Breakingviews

 
Ben Bernanke is an expert on the famous crash. But Barry Eichengreen argues in his new book that the Fed boss during the 2008 crunch hadn't learnt the lessons of the boom preceding the bust. Bernanke's knowledge helped with crisis management, but it is too early to say how much. 

Greek deposits fly between a rock and a hard place

One remedy to capital flight would be to give so-called emergency liquidity assistance to Greek banks. But heavy use of ELA could mean big losses if Greece left the euro. The alternative is to copy Cypriot capital controls. That, though, would be politically toxic in Greece.

Say "ni hao" to Jack Ma's Amazon-style volatility

Alibaba’s boss, like the U.S. group’s Jeff Bezos, has built online retail dominance. But there are downsides. Unpredictable earnings are Exhibit A. The Chinese group also has fickle regulators. It may not be the last time investors suffer nearly $40 bln of losses in two days.

Rob Cox: Podemos can improve Spanish capitalism

After Syriza's victory in Greece, investors are fretting that Spain's "We Can" party could derail reform plans and fiscal discipline. They needn't worry. The Podemos target is the demon of corruption. Even if the movement has already peaked, it has done the country a service.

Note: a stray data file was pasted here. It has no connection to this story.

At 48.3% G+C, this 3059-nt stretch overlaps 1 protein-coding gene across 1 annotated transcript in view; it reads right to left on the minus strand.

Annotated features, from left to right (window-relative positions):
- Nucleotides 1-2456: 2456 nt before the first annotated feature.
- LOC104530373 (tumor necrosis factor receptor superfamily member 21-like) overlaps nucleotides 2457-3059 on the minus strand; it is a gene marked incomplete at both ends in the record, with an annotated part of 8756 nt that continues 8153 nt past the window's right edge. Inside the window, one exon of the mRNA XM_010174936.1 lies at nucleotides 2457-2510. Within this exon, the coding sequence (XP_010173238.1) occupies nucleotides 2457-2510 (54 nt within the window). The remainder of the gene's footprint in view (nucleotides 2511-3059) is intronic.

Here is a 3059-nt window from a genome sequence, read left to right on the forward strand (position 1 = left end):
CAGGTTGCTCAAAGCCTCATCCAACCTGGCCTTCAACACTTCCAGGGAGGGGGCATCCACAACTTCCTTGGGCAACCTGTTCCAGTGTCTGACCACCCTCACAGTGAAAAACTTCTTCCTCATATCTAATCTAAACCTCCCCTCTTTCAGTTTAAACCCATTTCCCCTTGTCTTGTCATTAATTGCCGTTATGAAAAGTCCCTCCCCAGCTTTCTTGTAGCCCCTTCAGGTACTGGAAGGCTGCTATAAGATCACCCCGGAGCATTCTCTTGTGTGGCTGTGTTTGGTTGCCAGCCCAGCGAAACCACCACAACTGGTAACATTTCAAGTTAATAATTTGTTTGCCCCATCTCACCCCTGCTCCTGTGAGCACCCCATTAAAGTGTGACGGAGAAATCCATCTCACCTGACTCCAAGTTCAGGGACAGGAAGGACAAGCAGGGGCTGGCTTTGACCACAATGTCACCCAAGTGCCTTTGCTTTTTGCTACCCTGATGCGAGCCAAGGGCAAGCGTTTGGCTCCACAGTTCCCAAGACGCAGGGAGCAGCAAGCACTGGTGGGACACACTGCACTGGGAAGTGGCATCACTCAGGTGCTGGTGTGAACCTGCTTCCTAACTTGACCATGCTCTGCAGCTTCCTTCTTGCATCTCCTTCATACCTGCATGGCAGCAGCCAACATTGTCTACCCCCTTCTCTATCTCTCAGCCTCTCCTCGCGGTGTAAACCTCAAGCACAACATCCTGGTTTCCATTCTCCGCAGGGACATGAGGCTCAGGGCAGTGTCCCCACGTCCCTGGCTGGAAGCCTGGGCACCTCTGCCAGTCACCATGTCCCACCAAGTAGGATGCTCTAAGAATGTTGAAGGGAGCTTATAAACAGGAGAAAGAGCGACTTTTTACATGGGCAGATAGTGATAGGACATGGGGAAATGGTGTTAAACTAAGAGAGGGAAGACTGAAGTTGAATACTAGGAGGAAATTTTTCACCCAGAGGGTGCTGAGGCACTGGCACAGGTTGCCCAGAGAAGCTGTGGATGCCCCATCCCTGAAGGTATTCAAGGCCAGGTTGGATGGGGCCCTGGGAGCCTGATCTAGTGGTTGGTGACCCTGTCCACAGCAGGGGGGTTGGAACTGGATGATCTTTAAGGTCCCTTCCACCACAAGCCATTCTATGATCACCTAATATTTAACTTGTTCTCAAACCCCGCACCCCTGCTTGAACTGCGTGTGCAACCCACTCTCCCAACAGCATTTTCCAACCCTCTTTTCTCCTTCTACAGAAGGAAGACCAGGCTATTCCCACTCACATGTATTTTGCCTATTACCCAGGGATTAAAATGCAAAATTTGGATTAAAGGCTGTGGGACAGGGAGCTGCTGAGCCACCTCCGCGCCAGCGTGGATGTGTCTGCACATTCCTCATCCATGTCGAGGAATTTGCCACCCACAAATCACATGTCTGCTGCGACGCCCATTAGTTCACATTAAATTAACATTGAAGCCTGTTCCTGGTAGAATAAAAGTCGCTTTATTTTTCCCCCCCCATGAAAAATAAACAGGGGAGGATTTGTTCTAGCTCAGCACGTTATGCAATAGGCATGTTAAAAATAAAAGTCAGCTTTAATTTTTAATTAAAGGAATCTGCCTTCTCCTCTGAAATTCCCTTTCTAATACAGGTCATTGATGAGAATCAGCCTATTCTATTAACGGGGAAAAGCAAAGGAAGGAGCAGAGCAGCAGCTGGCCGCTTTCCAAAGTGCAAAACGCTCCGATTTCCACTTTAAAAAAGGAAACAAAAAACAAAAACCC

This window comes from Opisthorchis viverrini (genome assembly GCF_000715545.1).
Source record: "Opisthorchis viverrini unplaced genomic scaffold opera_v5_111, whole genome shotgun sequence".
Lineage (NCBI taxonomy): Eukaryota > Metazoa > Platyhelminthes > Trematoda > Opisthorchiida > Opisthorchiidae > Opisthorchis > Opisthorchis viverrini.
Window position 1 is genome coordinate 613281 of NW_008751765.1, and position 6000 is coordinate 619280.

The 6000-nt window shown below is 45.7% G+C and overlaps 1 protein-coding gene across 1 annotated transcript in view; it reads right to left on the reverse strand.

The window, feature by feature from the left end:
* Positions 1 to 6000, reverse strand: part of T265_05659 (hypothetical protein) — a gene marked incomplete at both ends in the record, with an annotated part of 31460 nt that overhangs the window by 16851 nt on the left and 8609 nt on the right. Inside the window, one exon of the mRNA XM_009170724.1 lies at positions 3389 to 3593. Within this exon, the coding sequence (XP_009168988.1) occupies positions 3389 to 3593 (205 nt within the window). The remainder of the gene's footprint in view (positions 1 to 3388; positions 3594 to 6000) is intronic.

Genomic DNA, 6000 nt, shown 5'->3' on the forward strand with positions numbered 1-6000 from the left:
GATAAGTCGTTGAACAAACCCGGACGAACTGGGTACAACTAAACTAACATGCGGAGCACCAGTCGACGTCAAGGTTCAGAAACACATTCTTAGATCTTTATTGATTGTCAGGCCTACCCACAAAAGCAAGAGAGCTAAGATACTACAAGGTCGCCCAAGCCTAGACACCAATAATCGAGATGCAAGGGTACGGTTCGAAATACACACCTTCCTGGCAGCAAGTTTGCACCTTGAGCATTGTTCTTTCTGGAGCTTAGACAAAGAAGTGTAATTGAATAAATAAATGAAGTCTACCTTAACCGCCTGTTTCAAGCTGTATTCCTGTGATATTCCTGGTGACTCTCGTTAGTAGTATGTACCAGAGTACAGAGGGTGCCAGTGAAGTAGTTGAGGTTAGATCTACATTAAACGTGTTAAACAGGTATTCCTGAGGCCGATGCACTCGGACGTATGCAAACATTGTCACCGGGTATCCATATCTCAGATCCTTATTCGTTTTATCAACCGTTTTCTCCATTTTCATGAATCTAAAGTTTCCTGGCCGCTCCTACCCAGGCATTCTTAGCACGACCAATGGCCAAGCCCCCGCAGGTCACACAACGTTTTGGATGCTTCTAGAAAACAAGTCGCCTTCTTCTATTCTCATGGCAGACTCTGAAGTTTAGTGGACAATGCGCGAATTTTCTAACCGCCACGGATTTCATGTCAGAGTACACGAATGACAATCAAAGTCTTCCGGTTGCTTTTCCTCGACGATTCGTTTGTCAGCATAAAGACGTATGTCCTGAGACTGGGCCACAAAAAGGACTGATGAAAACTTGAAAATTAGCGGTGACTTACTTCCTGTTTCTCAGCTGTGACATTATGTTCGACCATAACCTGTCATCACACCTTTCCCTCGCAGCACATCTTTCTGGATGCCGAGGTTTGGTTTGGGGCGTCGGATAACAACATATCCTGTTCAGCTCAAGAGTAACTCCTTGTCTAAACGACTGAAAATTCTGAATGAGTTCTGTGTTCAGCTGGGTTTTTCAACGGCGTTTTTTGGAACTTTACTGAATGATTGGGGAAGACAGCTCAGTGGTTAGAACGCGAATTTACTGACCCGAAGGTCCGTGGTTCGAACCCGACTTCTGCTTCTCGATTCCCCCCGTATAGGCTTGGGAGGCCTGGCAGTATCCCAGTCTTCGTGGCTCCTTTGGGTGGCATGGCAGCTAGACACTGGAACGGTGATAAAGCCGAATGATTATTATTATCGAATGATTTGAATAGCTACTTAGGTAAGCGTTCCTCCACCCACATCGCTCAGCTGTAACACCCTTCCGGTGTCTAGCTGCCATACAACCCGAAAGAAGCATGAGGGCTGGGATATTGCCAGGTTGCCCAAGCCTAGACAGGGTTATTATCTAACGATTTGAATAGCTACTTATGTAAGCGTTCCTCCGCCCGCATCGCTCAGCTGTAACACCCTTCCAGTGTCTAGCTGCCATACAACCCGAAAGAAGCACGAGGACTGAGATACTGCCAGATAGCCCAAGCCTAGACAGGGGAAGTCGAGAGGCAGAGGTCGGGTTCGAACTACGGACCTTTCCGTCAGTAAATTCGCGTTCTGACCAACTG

Alibaba gives crash course on government relations

The e-commerce group’s shares fell after a Chinese regulator lambasted its sales habits. Alibaba must convince investors it was blindsided, and prevent its beef with the watchdog escalating. It’s an insight into how contradictory and value-destructive the Chinese state can be.

Facebook investment largesse manageable - for now

Boss Mark Zuckerberg splashed out so much on new projects that his firm’s Q4 operating margin fell by a third. But the social network’s top line grew 49 pct thanks to more users and mobile income. That’s a reasonable dynamic, assuming Zuckerberg is picking the right ventures.

Mortgage freeze could hasten Greek bank reform

Before Prime Minister Alexis Tsipras gets any euro zone deal on Greece’s public debt, he could make good on his promise of a permanent mortgage moratorium. That would inflict pain on the country’s banks – but ultimately force them to restructure.

Currency market still scarred by Swiss trauma

Brutal swings seen just after the Swiss central bank suddenly abandoned its franc cap have faded. But price signals and perplexing moves suggest the extraordinary gyrations left their mark. Singapore’s surprise easing and continued Swiss official musings will add to the jitters.